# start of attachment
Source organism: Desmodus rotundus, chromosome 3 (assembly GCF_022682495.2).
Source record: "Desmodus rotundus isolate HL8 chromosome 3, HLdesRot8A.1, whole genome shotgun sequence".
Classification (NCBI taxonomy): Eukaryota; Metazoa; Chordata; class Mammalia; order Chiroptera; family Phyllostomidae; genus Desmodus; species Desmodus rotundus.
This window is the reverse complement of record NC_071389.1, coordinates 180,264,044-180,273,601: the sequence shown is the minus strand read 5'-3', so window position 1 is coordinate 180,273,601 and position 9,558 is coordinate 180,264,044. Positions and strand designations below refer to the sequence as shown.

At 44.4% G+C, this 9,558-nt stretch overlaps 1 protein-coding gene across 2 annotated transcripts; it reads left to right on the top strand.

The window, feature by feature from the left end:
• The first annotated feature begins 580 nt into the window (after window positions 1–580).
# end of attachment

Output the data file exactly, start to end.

Source organism: Desmodus rotundus, chromosome 3 (assembly GCF_022682495.2).
Source record: "Desmodus rotundus isolate HL8 chromosome 3, HLdesRot8A.1, whole genome shotgun sequence".
Classification (NCBI taxonomy): Eukaryota; Metazoa; Chordata; class Mammalia; order Chiroptera; family Phyllostomidae; genus Desmodus; species Desmodus rotundus.
This window is the reverse complement of record NC_071389.1, coordinates 180,264,044-180,273,601: the sequence shown is the minus strand read 5'-3', so window position 1 is coordinate 180,273,601 and position 9,558 is coordinate 180,264,044. Positions and strand designations below refer to the sequence as shown.

At 44.4% G+C, this 9,558-nt stretch overlaps 1 protein-coding gene across 2 annotated transcripts; it reads left to right on the top strand.

The window, feature by feature from the left end:
• The first annotated feature begins 580 nt into the window (after window positions 1–580).